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The Three Generals of the Inn

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The Three Generals

The Three Generals from left to right: Hardie, Pershing and Keyes. These are now our room key cards.

The Presidio has housed a great many men and women during its time as a military enclave. The Inn itself, once known as Pershing Hall (named after General John Pershing) was built in 1903 and was separated into three sections as a fire precaution. When we opened our doors as an Inn, we decided to keep the tradition of honoring noteworthy individuals alive by naming each wing after a general who has served here. Below is a brief look into the lives of three men and how they have made their mark on the history of the Presidio.

John “Blackjack” Pershing
(1886-1924)

General John Pershing, a life long over-achiever rose through the ranks at a swift pace and successfully lead multiple troops to battle on various fronts around the world. Pershing was known for his bravery and was seen as a commanding force. He gained the nickname “Blackjack” because of his position leading the 10th Cavalry Regiment, one of the original Buffalo Soldier Regiments, composed of African-American soldiers.

In 1913, Pershing was ordered to take command of the 8th Brigade housed in the Presidio. It was during this time that his wife and three daughters sadly perished in a house-fire here…the only remaining survivor being his son. Pershing retired from the military on his 64th birthday having fought in the Cuba, the Philippines and Japan during the Russo-Japanese War. Pershing also retired with the ranking of General of Armies of the United States…the highest ranking position possible. It is also because of Pershing that the Presidio has a firehouse of its own.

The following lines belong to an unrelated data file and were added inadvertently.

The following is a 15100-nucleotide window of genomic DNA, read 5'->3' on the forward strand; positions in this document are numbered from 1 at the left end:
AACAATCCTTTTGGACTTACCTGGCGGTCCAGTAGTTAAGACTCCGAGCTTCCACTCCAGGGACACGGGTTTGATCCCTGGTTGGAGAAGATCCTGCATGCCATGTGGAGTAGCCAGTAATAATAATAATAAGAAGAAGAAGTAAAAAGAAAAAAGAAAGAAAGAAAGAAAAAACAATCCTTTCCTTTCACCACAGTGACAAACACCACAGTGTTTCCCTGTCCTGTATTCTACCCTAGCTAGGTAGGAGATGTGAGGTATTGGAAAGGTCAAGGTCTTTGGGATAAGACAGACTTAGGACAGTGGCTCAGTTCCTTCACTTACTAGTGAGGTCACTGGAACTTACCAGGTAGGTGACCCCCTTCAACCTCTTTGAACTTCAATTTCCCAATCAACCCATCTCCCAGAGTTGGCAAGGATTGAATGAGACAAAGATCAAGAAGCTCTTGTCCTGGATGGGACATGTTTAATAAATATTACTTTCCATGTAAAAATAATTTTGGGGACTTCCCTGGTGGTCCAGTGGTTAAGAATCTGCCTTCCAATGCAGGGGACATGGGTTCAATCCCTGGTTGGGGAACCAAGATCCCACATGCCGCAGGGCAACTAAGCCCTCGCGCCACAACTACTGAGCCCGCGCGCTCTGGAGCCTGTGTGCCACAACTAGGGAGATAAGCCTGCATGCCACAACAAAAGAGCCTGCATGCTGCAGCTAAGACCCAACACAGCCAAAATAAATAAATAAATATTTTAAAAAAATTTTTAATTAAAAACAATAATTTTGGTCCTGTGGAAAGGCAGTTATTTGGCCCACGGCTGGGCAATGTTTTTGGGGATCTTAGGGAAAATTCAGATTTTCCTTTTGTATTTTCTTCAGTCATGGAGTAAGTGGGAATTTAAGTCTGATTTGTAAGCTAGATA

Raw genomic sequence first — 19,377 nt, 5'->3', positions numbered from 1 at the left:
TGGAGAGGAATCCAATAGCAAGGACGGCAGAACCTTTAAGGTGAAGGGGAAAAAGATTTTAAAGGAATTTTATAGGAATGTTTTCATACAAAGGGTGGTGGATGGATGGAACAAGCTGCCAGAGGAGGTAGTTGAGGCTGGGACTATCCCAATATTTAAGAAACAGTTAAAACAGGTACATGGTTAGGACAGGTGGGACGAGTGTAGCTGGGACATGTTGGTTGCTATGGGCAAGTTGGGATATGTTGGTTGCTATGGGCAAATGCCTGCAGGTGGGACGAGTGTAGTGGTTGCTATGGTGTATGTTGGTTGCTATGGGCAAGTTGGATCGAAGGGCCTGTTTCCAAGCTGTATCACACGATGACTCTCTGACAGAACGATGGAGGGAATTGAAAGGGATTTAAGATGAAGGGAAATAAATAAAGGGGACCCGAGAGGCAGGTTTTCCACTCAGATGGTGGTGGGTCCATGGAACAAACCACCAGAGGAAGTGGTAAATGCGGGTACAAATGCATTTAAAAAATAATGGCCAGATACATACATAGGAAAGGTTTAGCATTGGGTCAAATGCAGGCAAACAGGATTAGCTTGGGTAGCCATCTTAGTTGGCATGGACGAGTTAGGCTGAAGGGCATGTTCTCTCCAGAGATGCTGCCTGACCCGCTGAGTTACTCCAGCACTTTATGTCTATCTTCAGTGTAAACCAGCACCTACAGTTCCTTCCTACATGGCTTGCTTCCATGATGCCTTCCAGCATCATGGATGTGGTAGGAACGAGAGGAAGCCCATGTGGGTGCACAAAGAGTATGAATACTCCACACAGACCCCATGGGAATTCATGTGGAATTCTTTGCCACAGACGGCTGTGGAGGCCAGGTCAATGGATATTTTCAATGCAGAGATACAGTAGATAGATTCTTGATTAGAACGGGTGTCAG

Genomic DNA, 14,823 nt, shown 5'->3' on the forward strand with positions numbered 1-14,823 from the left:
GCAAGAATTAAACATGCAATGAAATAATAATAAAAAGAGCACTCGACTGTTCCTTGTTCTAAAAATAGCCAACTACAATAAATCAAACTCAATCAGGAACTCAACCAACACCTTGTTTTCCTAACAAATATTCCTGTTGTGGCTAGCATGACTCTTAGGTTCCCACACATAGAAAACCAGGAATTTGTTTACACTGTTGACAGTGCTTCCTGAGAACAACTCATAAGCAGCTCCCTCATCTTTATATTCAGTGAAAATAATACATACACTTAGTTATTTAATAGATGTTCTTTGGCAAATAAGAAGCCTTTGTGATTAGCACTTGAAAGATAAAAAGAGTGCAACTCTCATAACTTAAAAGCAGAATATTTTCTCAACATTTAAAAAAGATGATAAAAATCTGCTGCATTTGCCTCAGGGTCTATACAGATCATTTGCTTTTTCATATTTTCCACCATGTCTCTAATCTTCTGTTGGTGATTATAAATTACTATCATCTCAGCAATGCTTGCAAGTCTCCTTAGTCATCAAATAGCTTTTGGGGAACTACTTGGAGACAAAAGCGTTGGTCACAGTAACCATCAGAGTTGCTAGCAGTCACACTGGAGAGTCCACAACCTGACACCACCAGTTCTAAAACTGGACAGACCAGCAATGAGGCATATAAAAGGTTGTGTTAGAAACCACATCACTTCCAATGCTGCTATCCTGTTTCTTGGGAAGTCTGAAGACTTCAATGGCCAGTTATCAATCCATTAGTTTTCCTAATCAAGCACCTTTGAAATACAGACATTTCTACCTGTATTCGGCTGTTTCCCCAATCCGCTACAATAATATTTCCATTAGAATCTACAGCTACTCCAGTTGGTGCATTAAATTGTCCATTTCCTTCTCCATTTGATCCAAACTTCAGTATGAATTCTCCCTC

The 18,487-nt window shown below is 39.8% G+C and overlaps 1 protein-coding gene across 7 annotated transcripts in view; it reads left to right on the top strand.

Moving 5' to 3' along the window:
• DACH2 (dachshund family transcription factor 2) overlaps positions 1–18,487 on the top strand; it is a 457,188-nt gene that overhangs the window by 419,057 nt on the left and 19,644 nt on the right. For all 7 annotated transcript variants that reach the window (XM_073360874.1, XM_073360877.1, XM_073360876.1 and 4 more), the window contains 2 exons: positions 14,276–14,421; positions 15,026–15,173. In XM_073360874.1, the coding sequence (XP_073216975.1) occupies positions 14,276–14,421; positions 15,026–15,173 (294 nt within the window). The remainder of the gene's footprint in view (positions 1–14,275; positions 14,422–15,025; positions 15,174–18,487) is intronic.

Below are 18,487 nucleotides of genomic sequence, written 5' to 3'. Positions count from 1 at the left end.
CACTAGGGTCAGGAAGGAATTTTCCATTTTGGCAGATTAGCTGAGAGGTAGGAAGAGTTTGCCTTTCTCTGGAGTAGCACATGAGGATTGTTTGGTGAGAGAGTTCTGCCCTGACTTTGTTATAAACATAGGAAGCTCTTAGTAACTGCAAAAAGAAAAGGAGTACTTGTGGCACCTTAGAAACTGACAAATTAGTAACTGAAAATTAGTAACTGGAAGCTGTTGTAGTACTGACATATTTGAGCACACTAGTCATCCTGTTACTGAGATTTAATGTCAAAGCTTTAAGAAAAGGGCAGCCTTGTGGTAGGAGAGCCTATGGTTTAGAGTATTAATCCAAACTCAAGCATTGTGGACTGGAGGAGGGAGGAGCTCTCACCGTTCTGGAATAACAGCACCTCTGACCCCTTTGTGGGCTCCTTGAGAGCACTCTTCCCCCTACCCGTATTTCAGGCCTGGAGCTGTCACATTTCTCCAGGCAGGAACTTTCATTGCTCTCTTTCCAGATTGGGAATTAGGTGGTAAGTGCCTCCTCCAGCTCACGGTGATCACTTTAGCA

Erasmus Keyes
(1810-1895)

General Erasmus Keyes commanded the Presidio beginning in 1849. It was a very interesting time in San Francisco as it was the beginning of the gold rush and because of that it was a very hard time to keep soldiers in the military when they could earn as much in a day as a gold minor as they could in a month as a soldier. It was during this time that it became permitted for enlisted men to take on other side jobs as an incentive to keep them from deserting. Keyes took full advantage of this by becoming involved in surveying and real estate, accumulating a tidy sum for himself in the process. He eventually became a prominent leader in the savings and loans business and even went on to become the President of a Mexican gold mining company. Keyes passed away in Nice, France while on vacation with his wife. He is buried in West Point Cemetery.

James Hardie
(1823-1876)

James Allen Hardie graduated from the United States Military Academy in 1843 at the age of 20 and so began his many years of professional military service. Hardie served in the Presidio as the Military Commandant during the Mexican-American War. It was during this time that he also participated in Indian campaigns as the aide to Brigadier General John E. Wool. in 1861 he was promoted to Lieutenant Colonel and participated in many military campaigns during the Civil War. In 1864 he was appointed Inspector General with the rank of colonel. After the Civil War, Hardie continued to serve as an Inspector General of the Army. Hardie passed away in Washington D.C. having served 37 years in the military. He is buried in Mount Olivet Cemetery.